CORRECTION: The DCCC says that my original post erred because Hall had never been listed in the top red-to-blue category, though he had been listed by name in the "emerging" candidate portion of the red-to-blue webpage. Now the DCCC merely says District 1 is a candidate for a Democratic win, but it explains that this is because of entry of Ellington after it had given a designation to Hall.
Is it because there's now a runoff (Ellington darn near won the race outright)? Well, it didn't immediately seems so, because this morning Q. Byrum Hurst was listed by name among "emerging" candidates. He's in a runoff for the 4th District Democratic nomination with Sen. Gene Jeffress. Since this morning, Hurst's name has been moved out or the ranking and District 4 now appears as a potential Democratic pickup, without a specific name. District 1 is in the same posture.
Hurst's messy legal practice and difficult financial life are well-known. But I'm not among those scoffing at his candidacy against Republican boy wonder Tom Cotton of Washington, D.C., the Club for Growth's cutout in the race. Cotton has the charisma of a turnip. Hurst is a loquacious rascal whose primary ads strummed old Democratic themes. If issues and personality mattered (Cotton WILL wreck Medicare, Medicaid and other programs vital to the interest of the poor 4th District), Hurst could make a race of it. But, if voters are going to vote an automatic R in that region, as they often did in 2010, well, it doesn't much matter.
But back to Ellington. News began bubbling yesterday about a story reported in the D-G today over his wife's court dispute over a big credit card debt. Ellington disclosed this on his financial filing a month ago and the oppo researchers pushed the story into print shortly before the runoff. If you want a conspiracy theory, here's one: Maybe this isn't the work of Clark Hall oppo research; maybe it's the work of Republican oppo research. Oh, OK, it's probably Clark Hall. But I read of this problem first on a Republican blog, coincidentally. Ellington, with his name recognition and base in the region's most populous area, is the stronger of the two Democratic candidates. Republicans would be happy to see him beaten now or, if nothing else, begin the softening up process early. I'd say Ellington's financial problems are just about a dead heat against Republican incumbent Rick Crawford's past bankruptcy and his resistance to talking about his past financial woes. Ellington has volunteered his credit history. I also don't see a big pro-credit card industry vote developing in the 1st District.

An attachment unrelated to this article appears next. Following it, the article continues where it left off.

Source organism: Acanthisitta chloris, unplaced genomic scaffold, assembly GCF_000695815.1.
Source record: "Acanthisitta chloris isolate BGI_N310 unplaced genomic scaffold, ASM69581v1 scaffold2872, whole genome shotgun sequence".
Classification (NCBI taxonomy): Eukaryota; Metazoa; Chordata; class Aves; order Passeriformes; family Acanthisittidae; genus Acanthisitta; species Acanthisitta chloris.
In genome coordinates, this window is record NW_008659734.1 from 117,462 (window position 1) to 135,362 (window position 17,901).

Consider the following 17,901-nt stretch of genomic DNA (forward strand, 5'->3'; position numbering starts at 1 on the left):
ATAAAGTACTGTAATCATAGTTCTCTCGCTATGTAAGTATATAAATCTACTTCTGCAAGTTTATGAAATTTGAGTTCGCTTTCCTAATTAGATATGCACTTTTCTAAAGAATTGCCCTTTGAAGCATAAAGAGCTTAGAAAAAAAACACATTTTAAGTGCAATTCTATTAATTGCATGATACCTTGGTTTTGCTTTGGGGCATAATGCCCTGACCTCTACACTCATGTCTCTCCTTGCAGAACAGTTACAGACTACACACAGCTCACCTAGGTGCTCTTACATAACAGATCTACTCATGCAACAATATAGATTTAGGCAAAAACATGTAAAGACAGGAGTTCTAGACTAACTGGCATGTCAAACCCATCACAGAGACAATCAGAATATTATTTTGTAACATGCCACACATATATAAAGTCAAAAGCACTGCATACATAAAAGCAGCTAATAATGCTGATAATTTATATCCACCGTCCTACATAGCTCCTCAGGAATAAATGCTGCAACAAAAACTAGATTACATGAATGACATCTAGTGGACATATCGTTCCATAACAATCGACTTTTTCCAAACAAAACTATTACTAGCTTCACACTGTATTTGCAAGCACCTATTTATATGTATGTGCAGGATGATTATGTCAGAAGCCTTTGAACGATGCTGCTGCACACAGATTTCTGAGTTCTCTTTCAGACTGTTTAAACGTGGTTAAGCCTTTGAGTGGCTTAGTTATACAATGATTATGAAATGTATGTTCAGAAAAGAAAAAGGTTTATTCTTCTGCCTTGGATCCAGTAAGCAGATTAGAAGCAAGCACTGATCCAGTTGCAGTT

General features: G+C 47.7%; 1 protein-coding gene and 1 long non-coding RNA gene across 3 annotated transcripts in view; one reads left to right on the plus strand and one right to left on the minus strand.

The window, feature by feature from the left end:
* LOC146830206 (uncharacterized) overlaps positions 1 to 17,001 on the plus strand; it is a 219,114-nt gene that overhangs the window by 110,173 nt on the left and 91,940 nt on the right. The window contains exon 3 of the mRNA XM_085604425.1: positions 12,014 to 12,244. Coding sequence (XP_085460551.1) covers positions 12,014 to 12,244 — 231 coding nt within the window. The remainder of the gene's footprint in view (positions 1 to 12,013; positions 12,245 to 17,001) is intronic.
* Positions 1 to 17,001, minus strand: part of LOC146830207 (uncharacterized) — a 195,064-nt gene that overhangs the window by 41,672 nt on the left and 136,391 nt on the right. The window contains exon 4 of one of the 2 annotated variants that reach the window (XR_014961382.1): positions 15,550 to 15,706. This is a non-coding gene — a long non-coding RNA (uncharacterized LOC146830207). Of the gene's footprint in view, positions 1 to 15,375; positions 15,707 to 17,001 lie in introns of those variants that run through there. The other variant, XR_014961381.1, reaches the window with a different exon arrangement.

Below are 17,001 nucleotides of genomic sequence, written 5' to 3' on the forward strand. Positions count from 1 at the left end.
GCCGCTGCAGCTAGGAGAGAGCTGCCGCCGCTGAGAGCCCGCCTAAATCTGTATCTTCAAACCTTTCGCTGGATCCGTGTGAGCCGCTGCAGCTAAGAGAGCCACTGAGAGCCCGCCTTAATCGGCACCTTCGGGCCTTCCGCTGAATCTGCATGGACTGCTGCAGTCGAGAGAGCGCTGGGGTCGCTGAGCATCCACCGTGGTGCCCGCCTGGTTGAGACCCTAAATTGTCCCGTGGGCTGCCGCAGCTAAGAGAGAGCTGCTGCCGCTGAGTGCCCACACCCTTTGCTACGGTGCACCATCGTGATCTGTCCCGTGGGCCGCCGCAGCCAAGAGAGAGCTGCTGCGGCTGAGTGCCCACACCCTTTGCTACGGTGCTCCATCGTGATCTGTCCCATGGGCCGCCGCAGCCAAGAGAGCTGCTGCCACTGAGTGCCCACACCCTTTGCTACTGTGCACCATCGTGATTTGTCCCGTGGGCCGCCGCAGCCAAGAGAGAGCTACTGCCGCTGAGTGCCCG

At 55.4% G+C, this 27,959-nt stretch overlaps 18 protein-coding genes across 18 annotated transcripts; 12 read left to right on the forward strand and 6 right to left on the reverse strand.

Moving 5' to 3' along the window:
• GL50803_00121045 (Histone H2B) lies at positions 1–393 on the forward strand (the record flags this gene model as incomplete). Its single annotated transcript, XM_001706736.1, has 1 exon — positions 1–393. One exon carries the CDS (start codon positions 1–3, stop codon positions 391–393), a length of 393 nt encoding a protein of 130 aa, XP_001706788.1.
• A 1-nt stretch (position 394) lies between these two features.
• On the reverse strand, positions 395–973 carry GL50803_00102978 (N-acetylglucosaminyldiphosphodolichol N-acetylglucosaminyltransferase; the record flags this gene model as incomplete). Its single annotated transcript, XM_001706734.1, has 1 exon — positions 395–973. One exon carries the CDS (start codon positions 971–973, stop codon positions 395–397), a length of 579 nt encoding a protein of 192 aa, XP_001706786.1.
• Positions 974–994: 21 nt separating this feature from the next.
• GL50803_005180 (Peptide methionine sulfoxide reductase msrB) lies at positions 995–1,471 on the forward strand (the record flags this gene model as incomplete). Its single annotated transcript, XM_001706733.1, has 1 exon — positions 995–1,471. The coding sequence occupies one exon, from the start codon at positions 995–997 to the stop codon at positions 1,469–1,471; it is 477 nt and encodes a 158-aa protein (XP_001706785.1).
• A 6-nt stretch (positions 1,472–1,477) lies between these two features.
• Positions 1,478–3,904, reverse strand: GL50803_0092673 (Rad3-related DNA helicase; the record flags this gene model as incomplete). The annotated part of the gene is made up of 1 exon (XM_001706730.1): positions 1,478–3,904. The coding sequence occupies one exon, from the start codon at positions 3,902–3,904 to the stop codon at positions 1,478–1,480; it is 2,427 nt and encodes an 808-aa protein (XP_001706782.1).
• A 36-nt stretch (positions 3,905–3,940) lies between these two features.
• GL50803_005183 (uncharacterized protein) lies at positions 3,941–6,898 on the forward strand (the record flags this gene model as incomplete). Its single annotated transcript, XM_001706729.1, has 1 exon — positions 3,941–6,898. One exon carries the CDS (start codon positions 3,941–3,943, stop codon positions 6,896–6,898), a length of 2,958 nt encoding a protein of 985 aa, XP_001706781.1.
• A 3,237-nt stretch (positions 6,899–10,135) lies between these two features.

UPDATE (IN ADDITION TO EDITS OF PREVIOUS PORTIONS): THE DCCC wants to emphasize that it still believes District 1 and 4 are potential Democratic wins and that the shifting of Hall's status reflects only that he was alone in the race when first tabbed as a red-to-blue "emerging" candidate and it's now a runoff. Either way, the DCCC says, incumbent Crawford has built a record that makes him vulnerable.
UPDATE: Yep, there's no doubt that Clark Hall's campaign is not only behind the credit card story, it's proud of it. News release follows:
First district congressional candidate Clark Hall's campaign manager, Forest Boles, released the following statement this morning in reaction to news that his opponent, Scott Ellington, has a history of unpaid debts, including thousands of dollars in unpaid federal taxes, state taxes, and credit card bills.
"Blamed others for $20k in unpaid federal taxes and penalties that dragged on for four years... Another $20k in credit card debt blamed on his wife… This is a pattern of financial irresponsibility than has gone on for years.
"It's one thing to say the debts are 'disclosed'; it's quite another to step up and take responsibility. The last thing we need is another person in Congress who thinks it's OK to run up debts, kick the can down the road on paying them, and then blame someone else.
"Scott Ellington isn't a bad person, but his problems managing money are exactly the kind of problems Clark Hall means when he says, 'Washington doesn't get it.' Scott Ellington would be an incredibly weak Democratic nominee for Congress because financial irresponsibility is not a fault that voters are going to look favorably on this November."